Reading and writing featured regularly in English lessons. Especially worthwhile was teachers’ practice of assigning different character roles from plays being studied to particular students. This enhanced students’ engagement with the plays in question and heightened their awareness of the theatrical nature of the text. In another lesson, an enthusiastic teacher reading of an excerpt from a Shakespearean play led on to students’ reading of the text in pairs. The efficacy of this strategy might have been further added to through the employment of guided reading strategies in order to focus students on specific aspects of the text. The use, in another lesson, of a film extract showing a character reading from a poem by W.H. Auden was an imaginative and interesting means of providing an entry point to the poem for students. The focus on students’ interest in soccer and the teams they supported was used effectively in a junior cycle lesson to focus the class on writing exercises. These included sequencing and vocabulary-based tasks and worked well in engaging students.


Active methodologies were used in a majority of lessons. The use of freeze-frames in a junior cycle lesson was very successful, and the exercise was consolidated through the use of a keyword poster and through students’ homework assignments. In another lesson, a class group was divided in two, as part of an examination of two different poems. This was worthwhile and the benefits for students in terms of their teacher’s ability to differentiate between learning needs was further added to by the adoption of team-teaching in this context. In another instance, students’ individual work on a film poster might have been added to through the use of pair work. The English department is to be commended on its use of active methodologies and is encouraged to continue to expand its use of these approaches in the future.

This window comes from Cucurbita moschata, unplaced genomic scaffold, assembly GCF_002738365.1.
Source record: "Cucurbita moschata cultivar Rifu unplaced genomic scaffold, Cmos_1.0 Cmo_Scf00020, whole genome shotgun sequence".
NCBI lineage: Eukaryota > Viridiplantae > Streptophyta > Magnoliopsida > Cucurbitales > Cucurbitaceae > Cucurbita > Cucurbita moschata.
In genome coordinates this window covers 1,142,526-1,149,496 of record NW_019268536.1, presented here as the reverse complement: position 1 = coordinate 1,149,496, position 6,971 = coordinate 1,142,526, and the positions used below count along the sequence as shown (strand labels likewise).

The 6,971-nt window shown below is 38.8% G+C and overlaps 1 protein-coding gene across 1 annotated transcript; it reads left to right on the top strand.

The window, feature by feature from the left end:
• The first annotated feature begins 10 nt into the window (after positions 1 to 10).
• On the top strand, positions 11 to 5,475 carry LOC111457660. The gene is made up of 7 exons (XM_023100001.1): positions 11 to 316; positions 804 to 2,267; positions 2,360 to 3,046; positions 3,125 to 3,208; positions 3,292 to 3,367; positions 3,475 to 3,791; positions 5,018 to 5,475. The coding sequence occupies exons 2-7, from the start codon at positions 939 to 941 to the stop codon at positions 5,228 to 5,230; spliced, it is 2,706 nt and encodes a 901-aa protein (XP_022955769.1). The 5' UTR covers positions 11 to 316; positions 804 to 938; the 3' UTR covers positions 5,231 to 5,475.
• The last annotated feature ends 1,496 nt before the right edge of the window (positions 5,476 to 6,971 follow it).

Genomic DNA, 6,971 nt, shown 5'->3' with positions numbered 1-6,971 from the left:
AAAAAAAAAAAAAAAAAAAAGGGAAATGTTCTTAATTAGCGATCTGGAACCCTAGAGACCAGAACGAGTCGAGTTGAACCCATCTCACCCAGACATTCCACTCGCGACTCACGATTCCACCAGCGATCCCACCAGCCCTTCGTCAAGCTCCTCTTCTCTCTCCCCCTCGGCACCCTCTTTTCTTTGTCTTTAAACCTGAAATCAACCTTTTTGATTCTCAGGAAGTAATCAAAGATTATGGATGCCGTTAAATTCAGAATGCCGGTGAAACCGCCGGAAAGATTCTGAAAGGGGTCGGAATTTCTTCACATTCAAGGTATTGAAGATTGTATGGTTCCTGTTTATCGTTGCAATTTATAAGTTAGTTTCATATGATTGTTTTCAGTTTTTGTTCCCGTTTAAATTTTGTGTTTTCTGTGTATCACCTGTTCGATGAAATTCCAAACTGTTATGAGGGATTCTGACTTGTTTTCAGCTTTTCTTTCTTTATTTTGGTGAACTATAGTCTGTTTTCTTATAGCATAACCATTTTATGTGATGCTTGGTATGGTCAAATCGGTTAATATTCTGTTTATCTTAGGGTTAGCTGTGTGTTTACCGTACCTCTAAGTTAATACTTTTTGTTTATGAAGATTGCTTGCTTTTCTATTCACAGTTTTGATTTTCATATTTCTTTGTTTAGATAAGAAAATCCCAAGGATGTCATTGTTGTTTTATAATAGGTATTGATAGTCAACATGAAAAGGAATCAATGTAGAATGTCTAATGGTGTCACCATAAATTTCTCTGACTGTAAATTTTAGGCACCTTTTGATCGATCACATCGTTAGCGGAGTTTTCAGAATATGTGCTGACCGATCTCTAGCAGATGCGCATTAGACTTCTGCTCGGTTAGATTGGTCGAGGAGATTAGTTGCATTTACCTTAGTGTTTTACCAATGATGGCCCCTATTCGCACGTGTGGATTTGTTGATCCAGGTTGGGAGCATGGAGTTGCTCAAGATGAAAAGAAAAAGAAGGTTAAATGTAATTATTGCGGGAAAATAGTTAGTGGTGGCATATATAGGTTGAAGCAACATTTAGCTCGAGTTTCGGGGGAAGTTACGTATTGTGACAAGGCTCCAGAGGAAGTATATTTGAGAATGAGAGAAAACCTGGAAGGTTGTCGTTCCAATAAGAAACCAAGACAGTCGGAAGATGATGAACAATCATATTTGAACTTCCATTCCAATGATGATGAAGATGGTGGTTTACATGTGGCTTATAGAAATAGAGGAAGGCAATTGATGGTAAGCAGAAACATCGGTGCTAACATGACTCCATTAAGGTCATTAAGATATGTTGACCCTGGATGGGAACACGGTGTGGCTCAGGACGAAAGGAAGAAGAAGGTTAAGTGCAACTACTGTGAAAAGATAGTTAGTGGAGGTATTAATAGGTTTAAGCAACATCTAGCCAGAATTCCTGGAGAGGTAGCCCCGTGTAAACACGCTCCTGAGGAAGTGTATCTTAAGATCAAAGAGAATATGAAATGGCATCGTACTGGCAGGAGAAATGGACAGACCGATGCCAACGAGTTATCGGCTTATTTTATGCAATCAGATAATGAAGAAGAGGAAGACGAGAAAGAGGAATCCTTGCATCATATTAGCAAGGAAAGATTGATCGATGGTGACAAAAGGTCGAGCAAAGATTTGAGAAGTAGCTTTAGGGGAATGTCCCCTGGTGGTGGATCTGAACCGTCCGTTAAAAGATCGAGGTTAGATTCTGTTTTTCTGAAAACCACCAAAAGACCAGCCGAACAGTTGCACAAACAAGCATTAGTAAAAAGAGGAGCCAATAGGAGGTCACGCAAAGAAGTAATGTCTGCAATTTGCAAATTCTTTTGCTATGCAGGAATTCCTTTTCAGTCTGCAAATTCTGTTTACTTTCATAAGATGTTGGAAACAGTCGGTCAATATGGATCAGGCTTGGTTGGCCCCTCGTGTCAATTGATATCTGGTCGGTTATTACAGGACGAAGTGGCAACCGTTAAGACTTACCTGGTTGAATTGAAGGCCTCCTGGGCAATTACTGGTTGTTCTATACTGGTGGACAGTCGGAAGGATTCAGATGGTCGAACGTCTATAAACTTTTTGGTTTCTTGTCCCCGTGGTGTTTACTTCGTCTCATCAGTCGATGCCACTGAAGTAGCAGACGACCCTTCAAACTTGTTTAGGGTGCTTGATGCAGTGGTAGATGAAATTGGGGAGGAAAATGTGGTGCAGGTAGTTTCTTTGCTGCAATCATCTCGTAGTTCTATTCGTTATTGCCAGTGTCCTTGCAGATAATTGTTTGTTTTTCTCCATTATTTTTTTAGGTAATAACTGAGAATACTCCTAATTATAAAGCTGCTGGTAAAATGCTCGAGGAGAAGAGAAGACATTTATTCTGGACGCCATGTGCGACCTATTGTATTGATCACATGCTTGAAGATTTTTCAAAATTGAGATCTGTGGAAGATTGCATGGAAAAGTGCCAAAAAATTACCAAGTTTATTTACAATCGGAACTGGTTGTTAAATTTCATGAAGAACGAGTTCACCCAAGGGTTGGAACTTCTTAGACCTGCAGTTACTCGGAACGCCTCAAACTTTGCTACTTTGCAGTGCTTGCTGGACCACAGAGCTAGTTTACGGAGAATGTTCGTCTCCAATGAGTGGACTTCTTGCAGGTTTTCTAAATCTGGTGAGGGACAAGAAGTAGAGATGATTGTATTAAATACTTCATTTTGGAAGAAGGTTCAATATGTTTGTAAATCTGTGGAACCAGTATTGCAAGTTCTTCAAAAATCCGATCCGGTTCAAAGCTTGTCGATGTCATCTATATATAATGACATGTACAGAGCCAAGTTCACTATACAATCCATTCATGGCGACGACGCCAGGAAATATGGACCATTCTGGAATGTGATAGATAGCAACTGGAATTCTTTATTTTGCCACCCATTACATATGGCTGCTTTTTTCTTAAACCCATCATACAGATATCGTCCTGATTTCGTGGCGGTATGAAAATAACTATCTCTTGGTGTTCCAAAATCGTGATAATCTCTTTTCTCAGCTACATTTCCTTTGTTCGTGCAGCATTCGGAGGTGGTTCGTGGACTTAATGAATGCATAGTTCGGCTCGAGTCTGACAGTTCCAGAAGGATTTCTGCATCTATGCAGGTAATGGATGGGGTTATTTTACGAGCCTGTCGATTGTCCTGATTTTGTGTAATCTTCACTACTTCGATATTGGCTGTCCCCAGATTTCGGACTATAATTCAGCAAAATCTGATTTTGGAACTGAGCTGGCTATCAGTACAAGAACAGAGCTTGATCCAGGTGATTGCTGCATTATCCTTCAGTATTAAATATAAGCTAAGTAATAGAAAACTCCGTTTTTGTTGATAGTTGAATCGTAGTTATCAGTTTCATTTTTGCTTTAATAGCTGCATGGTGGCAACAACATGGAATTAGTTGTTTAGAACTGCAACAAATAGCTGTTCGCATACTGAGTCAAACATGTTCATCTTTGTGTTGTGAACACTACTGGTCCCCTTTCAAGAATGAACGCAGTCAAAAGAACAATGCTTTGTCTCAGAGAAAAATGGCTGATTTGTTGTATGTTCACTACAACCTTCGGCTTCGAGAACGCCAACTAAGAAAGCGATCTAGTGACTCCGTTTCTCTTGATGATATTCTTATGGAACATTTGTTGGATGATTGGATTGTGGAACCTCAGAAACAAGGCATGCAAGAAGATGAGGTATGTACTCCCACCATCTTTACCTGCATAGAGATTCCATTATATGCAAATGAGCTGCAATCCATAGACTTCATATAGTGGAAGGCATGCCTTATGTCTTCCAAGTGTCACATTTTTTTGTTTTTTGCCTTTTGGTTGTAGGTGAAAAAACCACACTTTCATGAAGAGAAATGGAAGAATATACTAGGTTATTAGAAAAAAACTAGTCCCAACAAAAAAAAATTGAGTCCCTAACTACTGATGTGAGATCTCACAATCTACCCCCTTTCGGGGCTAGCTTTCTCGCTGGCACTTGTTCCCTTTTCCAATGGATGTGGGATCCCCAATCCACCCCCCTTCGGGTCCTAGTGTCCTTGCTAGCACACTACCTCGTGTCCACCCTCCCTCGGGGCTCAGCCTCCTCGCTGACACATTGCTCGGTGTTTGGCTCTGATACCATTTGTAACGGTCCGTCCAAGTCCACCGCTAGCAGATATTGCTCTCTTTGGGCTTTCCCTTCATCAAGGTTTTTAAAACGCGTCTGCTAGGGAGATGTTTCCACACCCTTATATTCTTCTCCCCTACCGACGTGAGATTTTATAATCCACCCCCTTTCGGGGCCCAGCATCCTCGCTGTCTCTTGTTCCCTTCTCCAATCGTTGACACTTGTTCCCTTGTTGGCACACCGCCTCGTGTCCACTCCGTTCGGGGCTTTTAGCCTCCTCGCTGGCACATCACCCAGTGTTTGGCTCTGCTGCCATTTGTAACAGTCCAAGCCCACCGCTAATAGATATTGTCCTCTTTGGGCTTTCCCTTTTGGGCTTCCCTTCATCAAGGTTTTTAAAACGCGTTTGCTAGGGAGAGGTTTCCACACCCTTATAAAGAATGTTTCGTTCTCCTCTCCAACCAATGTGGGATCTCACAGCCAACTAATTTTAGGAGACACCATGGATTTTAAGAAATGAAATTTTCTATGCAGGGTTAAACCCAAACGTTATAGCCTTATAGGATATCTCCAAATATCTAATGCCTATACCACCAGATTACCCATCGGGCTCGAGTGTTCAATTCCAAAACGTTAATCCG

Good classroom management on the part of teachers was evident in all classes. There was a good relationship between teachers and students. Humour was used as an effective tool to aid classroom management in a number of instances. In one lesson, the seating arrangement was created ‘in the round’ as a means of enhancing students’ experiences of a drama-in-education presentation by members of their class. In another classroom, the seating arrangement was less ideal as a number of students sat to the side of the whiteboard, in a rigid seating arrangement. Teachers displayed an impressive ability to link texts they were studying to students’ own experiences. This was positive.